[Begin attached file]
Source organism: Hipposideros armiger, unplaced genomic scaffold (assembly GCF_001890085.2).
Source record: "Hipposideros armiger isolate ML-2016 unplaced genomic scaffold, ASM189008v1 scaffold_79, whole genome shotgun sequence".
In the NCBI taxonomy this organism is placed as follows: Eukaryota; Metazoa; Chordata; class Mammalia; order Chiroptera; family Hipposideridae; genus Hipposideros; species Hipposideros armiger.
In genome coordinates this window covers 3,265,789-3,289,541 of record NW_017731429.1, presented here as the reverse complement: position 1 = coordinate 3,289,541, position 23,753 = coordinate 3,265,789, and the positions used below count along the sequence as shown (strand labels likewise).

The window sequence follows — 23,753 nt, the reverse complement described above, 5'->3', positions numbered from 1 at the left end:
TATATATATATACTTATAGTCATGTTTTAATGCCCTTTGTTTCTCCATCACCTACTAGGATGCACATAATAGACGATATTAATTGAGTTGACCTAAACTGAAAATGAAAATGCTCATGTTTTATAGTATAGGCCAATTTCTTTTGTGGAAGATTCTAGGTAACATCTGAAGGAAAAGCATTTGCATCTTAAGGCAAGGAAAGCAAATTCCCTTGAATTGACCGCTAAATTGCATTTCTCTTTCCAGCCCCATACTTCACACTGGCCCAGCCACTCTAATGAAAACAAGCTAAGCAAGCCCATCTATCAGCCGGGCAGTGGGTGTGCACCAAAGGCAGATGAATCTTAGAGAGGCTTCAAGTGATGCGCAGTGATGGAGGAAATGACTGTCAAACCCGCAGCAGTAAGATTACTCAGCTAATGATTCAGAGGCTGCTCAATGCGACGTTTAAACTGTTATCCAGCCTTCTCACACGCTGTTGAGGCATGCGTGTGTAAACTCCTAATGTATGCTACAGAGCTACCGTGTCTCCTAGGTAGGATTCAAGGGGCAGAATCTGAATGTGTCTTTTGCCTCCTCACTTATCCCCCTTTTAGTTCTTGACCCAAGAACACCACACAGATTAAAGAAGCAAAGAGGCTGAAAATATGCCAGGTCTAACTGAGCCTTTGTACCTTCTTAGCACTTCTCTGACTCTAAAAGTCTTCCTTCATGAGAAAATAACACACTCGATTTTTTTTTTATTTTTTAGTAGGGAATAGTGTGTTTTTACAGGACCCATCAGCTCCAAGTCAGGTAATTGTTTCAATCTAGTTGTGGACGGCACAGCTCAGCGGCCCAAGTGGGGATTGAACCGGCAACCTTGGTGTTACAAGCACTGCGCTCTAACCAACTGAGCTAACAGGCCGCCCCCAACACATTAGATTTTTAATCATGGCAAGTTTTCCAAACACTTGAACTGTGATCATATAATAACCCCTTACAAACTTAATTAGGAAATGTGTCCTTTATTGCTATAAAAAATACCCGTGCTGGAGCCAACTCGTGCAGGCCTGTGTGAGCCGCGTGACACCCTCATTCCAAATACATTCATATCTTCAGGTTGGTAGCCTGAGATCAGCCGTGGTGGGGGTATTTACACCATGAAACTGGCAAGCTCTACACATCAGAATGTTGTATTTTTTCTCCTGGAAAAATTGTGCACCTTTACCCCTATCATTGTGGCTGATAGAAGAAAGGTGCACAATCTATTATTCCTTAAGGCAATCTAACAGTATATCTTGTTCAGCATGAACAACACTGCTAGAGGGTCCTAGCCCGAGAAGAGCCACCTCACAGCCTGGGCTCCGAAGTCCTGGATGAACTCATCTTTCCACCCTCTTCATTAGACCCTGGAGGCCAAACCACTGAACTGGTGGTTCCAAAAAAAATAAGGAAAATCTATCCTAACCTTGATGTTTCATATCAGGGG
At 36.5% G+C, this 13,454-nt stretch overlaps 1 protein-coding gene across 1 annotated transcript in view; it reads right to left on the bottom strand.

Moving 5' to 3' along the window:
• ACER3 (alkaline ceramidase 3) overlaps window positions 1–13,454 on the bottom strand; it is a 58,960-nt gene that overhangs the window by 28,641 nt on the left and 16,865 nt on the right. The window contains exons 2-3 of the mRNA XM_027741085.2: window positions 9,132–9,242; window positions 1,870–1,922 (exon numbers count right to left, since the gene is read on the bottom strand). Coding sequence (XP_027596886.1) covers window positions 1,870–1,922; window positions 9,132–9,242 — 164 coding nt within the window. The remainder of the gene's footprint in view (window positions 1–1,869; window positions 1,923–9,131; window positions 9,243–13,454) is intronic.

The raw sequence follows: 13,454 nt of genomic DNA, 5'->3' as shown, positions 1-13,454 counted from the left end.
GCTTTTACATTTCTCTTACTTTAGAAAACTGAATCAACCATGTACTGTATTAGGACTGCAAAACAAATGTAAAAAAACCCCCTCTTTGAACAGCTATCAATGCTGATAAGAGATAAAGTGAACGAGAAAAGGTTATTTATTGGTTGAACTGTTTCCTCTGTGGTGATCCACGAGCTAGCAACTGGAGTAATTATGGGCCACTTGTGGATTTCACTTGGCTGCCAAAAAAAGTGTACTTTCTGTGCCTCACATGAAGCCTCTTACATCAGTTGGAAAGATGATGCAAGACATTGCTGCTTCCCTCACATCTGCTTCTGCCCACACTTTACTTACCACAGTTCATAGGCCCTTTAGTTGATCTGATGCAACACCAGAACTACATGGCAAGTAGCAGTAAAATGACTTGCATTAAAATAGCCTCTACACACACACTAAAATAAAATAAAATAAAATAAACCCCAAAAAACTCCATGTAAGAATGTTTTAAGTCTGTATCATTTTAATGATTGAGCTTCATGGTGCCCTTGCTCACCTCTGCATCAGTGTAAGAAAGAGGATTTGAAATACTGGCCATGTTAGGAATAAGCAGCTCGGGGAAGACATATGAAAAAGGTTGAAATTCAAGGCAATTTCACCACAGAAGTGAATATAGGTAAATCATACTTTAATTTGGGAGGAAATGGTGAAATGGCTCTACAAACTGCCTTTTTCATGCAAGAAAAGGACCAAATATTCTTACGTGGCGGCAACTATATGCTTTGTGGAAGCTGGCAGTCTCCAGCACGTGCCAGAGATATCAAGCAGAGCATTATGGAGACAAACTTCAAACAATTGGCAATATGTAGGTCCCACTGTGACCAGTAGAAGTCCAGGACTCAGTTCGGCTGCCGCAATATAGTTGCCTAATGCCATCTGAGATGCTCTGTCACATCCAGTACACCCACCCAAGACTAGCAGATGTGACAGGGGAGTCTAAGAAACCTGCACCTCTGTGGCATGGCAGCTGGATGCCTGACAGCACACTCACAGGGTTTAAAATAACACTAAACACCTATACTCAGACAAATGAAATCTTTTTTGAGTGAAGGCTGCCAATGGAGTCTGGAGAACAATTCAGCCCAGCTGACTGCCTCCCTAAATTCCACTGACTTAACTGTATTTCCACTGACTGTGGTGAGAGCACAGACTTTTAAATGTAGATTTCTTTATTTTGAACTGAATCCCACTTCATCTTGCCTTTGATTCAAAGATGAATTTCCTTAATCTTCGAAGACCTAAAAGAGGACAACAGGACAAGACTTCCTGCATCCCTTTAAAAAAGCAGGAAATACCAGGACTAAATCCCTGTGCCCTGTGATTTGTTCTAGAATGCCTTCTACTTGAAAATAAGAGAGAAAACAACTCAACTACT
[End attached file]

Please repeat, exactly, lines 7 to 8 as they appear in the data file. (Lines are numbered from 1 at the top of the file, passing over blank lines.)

At 36.5% G+C, this 13,454-nt stretch overlaps 1 protein-coding gene across 1 annotated transcript in view; it reads right to left on the bottom strand.

Moving 5' to 3' along the window: